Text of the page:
Batch fermentations were run at varying agitation rates and were either pressurized to 1 bar (15.2 psig) or nonpressurized. Agitation and pressure both affect the level of dissolved hydrogen gas in the media, which in turn influences solvent production. In nonpressurized fermentations volumetric productivity of butanol increased as the agitation rate decreased. While agitation had no significant effect on butanol productivity under pressurized conditions, overall butanol productivity was increased over that obtained in the nonpressurized runs. Maximum butyric acid productivity, however, was found to occur earlier and increased as agitation increased. Peak hydrogen productivity occurred simultaneously with peak butyric acid productivity. The proporation of reducing equivalents used in forming the above products was determined using a redox balance based on the fermentation stoichiometry. An inverse relationship between the final concentrations of acetone and acetoin was found in all fermentations studied. The results show that agitation and pressure are important parameters for solvent productivity in acetone-butanol fermentation.
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"), and when hydrogen production was inhibited by increasing hydrogen partial pressure (Doremus et al., 1985; Yerushaimi and Volesky, 1985), applying carbon monoxide (Datta and Zeikus, 1985; Meyer et al., 1986), limiting iron concentration (Junelles et al., 1988; Peguin and Soucaille, 1995), or using artificial electron carriers that can divert the electrons for hydrogen generation to NADH accumulation (Girbal et al., 1995; Kim and Kim, 1988; Peguin et al., 1994; Peguin and Soucaille, 1995, 1996; Rao and Mutharasan, 1986, 1987). In particular, increasing NADH availability through the use of artificial electron carriers, such as methyl viologen (MV), is relatively simple and effective to implement. "
"When 60 g/L resin was initially added to the culture, acetoin production was as high as 3.8 g/L, whereas acetone production was only 1.9 g/L. Interestingly, an inverse relationship between acetoin and acetone production was also observed in the study by Doremus et al., who investigated the effects of pressure and agitation on ABE fermentation . Thus, it appears that acetoin can be overproduced at the expense of acetone without negatively affecting butanol production. "
[Show abstract][Hide abstract] ABSTRACT: Clostridium acetobutylicum can propagate on fibrous matrices and form biofilms that have improved butanol tolerance and a high fermentation rate and can be repeatedly used. Previously, a novel macroporous resin, KA-I, was synthesized in our laboratory and was demonstrated to be a good adsorbent with high selectivity and capacity for butanol recovery from a model solution. Based on these results, we aimed to develop a process integrating a biofilm reactor with simultaneous product recovery using the KA-I resin to maximize the production efficiency of biobutanol.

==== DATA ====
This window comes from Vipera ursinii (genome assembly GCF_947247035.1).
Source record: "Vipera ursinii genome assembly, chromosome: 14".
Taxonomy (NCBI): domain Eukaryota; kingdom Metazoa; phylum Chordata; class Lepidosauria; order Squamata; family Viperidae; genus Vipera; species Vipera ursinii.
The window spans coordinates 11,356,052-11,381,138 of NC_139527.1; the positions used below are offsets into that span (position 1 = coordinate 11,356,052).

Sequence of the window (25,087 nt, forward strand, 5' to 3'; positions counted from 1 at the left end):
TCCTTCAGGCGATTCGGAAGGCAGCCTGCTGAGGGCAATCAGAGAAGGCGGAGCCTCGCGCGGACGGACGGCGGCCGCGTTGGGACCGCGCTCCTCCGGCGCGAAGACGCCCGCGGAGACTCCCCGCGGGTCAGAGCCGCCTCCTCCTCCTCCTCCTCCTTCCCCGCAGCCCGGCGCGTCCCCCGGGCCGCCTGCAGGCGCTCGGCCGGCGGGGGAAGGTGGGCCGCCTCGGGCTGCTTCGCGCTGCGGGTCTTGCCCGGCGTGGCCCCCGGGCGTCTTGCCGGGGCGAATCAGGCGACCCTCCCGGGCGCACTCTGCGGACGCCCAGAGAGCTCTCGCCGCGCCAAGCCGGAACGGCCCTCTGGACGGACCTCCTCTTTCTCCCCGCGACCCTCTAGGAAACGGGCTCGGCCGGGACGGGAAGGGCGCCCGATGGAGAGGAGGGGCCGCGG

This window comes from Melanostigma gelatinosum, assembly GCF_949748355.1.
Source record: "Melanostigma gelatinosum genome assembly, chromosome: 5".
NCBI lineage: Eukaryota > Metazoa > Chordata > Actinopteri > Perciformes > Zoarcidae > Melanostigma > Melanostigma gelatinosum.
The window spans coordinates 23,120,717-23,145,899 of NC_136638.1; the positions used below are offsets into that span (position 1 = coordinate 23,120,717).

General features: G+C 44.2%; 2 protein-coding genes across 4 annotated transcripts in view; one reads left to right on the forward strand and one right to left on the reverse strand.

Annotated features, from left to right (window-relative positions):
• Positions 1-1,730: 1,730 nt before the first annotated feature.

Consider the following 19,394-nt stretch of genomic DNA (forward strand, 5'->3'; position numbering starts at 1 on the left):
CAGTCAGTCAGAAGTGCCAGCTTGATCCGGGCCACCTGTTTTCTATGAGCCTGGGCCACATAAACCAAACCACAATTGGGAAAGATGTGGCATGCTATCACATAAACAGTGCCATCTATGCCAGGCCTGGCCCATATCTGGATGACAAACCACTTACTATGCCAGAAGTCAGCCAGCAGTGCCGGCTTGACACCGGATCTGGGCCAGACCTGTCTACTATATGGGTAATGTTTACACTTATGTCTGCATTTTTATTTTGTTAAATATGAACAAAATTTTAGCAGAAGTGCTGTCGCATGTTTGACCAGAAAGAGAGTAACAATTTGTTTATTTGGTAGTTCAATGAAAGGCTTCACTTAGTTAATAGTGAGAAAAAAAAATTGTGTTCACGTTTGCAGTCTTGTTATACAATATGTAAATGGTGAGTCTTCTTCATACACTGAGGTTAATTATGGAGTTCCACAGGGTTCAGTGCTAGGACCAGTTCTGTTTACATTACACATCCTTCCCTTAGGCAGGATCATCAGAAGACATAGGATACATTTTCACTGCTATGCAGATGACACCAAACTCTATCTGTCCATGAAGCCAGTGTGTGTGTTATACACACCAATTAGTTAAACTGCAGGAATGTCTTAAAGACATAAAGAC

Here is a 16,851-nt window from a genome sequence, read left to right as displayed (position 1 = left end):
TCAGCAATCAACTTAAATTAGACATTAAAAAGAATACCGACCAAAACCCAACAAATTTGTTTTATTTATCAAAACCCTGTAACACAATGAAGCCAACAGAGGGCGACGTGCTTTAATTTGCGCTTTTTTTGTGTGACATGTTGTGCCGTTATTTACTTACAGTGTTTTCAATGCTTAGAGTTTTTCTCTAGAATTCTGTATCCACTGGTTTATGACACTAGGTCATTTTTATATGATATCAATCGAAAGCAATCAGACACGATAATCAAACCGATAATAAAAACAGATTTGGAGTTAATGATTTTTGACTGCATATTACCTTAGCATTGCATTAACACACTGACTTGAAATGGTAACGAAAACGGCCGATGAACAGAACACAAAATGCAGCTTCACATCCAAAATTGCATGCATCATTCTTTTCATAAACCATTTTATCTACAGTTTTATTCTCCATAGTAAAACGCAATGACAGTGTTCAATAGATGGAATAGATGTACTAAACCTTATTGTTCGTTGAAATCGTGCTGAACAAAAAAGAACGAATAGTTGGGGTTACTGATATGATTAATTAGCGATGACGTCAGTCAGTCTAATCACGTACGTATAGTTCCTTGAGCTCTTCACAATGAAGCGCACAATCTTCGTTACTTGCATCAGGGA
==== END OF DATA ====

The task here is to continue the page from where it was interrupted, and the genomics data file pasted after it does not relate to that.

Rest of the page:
KA-I showed great affinity for butanol and butyrate and could selectively enhance acetoin production at the expense of acetone during the fermentation. The biofilm reactor exhibited high productivity with considerably low broth turbidity during repeated batch fermentations. By maintaining the butanol level above 6.5 g/L in the biofilm reactor, butyrate adsorption by the KA-I resin was effectively reduced. Co-adsorption of acetone by the resin improved the fermentation performance. By redox modulation with methyl viologen (MV), the butanol-acetone ratio and the total product yield increased. An equivalent solvent titer of 96.5 to 130.7 g/L was achieved with a productivity of 1.0 to 1.5 g . L-1 . h-1. The solvent concentration and productivity increased by 4 to 6-fold and 3 to 5-fold, respectively, compared to traditional batch fermentation using planktonic culture.
Compared to the conventional process, the integrated process dramatically improved the productivity and reduced the energy consumption as well as water usage in biobutanol production. While genetic engineering focuses on strain improvement to enhance butanol production, process development can fully exploit the productivity of a strain and maximize the production efficiency.
Full-text · Article · Jan 2014 · Biotechnology for Biofuels
"Like any microbiological process performance parameters including pH, temperature, hydraulic retention time, seed sludge, nutrients, inhibitors, reactor design, and the means used for lowering hydrogen partial pressure are very important (Chen et al., 2001; Fang & Liu, 2002; Khanal et al., 2004; Lay et al., 2000; Lay, 2001). As for example, for the optimizing the cultivation of the non-sulfur purple bacteria over accumulation of dissolved hydrogen in the liquid and high hydrogen partial pressures are thought to inhibit the process of hydrogen production (Chenlin & Herbert, 2007; Doremus et al., 1985; Fennell & Gossett, 1998; Pauss et al., 1990). Infact, various factors have been studied in relation to bacterial hydrogen production including enzymes, of the process and inhibitory effects of NH 4 on gas production (Kim et al., 1980; Koku et al., 2003; Yoch & Gotto, 1982; Zhu et al., 2001). "